30 Days of Poetry Audio reaches ends and Dom has the last word. With some help from Yeats.
Dom returns, taking a break from his ongoing promotion of little known German media in his series of Bewegtbilder posts (latest here, for example) has just joined the fight against the undead and is aiming for the head from now on. He’s a quick student.
So…it all started with a t-shirt.
Every once in a while everybody feels a little bit like a poser. When I had purchased a zombie themed t-shirt from Threadless with the most delicious design, I had one of those moments. Although having seen a few movies with zombies and zombie-like creatures in them, I was fully aware that the classics and milestones of the genre–in any medium–were something I had yet to experience.
Being an insecure geek who tries to know it all (or at least all about the things that are referred to on my clothes. Note to self: find out more about cotton), I decided to catch up on what had happened in the world of the moving corpses. The question was: where to begin? I sent an email to our chief cook, bottlewasher and zombie hunter Widge (as I often do when I am too lazy to Google things). He quickly supported my idea, supplied me with a shortlist of essential movies and comics, branded me a zombie virgin, stole my lunch money and made fun of my DVD collection.
Today we stray a little from our normal methodology here in the “Bewegtbilder” arena. Usually I take the opportunity to introduce the English speaking world to lesser known movies of German origin and language, but today I will introduce you to a German New Year’s Eve tradition: a classic TV skit — in English. Furthermore, I will babble a lot about the media. Consider yourself duly warned.
You can say a lot of bad things about TV. Such as… Nothing good is ever on. Even the commercials get worse every year. They cancel good shows and continue the crap. In today’s world, TV becomes more and more redundant. The selection is too big. The selection is too small. The news are controlled by media companies that could not care less about being neutral.
Play Written & Directed by: JÃ¶rg Buttgereit
Directed by: Thilo Gosejohann
Starring: JÃ¼rg PlÃ¼ss, Claudia Steiger, Adolf Asser, Sandra Steffl, Rafael Banasik, Michael Waechter, JÃ¶rg Buttgereit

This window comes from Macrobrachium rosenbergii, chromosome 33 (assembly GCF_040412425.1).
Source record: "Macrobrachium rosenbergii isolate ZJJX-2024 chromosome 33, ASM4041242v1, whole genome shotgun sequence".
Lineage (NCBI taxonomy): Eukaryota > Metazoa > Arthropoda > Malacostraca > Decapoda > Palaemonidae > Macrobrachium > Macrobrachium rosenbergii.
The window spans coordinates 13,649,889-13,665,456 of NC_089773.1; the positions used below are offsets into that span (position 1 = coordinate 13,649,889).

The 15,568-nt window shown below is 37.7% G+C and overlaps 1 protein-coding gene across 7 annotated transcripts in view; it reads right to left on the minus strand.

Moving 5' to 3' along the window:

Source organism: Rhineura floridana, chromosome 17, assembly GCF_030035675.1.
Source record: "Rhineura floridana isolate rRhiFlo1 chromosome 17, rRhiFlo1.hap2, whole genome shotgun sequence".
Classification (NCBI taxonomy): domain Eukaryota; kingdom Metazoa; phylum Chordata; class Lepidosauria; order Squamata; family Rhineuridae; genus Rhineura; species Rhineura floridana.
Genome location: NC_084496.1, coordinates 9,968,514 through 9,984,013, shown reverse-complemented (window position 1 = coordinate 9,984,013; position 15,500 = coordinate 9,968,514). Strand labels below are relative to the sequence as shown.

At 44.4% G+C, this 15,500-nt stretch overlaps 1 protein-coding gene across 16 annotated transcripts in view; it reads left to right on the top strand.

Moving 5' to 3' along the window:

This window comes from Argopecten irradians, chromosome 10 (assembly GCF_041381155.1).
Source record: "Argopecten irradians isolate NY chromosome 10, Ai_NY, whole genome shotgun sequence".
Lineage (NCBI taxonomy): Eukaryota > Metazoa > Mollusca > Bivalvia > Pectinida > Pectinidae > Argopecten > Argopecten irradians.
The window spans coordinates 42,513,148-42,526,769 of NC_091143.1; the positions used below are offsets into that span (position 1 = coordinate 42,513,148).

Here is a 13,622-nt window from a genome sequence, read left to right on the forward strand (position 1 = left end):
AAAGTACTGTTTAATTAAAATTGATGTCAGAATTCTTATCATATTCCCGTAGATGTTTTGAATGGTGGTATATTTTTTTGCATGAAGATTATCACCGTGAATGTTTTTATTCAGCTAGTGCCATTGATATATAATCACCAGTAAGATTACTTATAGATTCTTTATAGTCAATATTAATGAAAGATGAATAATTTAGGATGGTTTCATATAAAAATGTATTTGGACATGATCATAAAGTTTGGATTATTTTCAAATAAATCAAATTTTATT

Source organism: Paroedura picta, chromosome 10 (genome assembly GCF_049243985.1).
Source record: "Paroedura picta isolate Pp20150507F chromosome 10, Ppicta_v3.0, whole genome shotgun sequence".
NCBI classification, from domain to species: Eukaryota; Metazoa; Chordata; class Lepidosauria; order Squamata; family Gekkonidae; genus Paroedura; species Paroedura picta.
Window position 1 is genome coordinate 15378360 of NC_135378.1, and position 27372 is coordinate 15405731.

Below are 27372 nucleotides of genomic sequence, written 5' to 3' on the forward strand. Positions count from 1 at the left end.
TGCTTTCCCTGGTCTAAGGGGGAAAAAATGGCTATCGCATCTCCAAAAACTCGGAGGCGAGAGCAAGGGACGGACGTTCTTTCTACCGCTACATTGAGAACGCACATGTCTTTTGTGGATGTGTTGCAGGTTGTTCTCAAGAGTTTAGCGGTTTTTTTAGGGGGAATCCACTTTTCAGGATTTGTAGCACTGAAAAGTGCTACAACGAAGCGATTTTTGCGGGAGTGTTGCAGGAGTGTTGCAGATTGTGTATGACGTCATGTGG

Released by: Media Target Distribution
Rating: 16 and older in Germany
Language: German with optional English subtitles
I’m back with another installment of Bewegtbilder (Moving Pictures), where I talk about German films that should get more exposure to a global audience.
Film: 4 cups of…tea
DVD: 3.5 cups of tea
Written by: Hans-Christian Schmid, Michael Gutmann und Michael Dierking
Directed by: Hans-Christian Schmid
Starring: August Diehl, Fabian Busch, Dieter Landuris, Jan Gregor Kremp
Released by Eurovideo / Touchstone Home Video
Rating: Free for kids 12 and older (German rating)
Aspect Ratio: 1,85:1 (16:9 anamorphic)
My advice: Try getting it if you think it’s worth the trouble.
Quick note from Widge: One of the best things about having international contributors is we can get info from people who are “on the ground” where stuff is actually happening. So Dom decided to send us his take on the recent news about Germany and their bright idea of internet censorship.
I’d rather be fighting Zombies. Or windmills. Or even zombie windmills.
I should have known. Really. When–out of the fear of cyber-criminals and hackers–the German government passed a law that declared the development and usage of software that is aimed at testing the security of networks and computer systems, I should have known.
This law, if “interpreted” like some people read the Bible, makes it practically illegal to ping a network and makes it illegal for software companies in Germany to produce security testing software. Nice one. Can I still use “ping”? I have the feeling I can not.
As so many really silly laws though, this one never really was a problem because the police neither has the means nor the knowledge to hunt hackers or sysadmins. It would make for some great comedy though. “Put down the mouse! Don’t you dare start that brute force attack!” – “I have a port listener and I am going to use it!”
Ever since I can remember, I loved cola. I liked the taste and I loved whatever it did to me. Young me, of course, had no idea that the mighty caffeine was raising my blood pressure and preventing my brain from realising it was getting tired. Plus, there was the cheap and easy sugar high.
As I grew older I became something of a cola elitist (there was a time I could guess if the cola came from a keg, a plastic bottle or a glass one by tasting it). I tried many many different ones. My favourite to this day is Jolt Cola, probably due to the caffeine amount in it, which causes a stronger buzz and a stronger taste as well.
Why do I tell you this? Well, I want to introduce you to a selection of German beverages. My comments on their flavours are of course based on my personal taste. Regarding that taste, when it comes to the classic Cola War, I prefer Coca Cola. Diet cola, let alone decaf, has no place in my fridge. I will, however, try any soda, caffeinated or not, just leave me alone with decaffeinated cola.
Widge’s Note: Ladies, gents, boys and girls, please welcome guest columnist and German correspondent Dom to the mix.
Here a rough summary of what happened through the eye of the naÃ¯ve consumer: a laboratory in Germany registered some amount of cocaine in Red Bull’s cola and a lot of states of our Federal Republic reacted by immediately banning it from the stores. Others did not.
The amount of cocaine was so small (0,4 microgram per litre), that some states declared — rightly so — that it bears no risk. In fact, according to a Bavarian state institution, to have an effect on you, a dosage needs to be as big as 25 to 50 milligrams. To put this into perspective, you would need to drink tens of thousands of litres.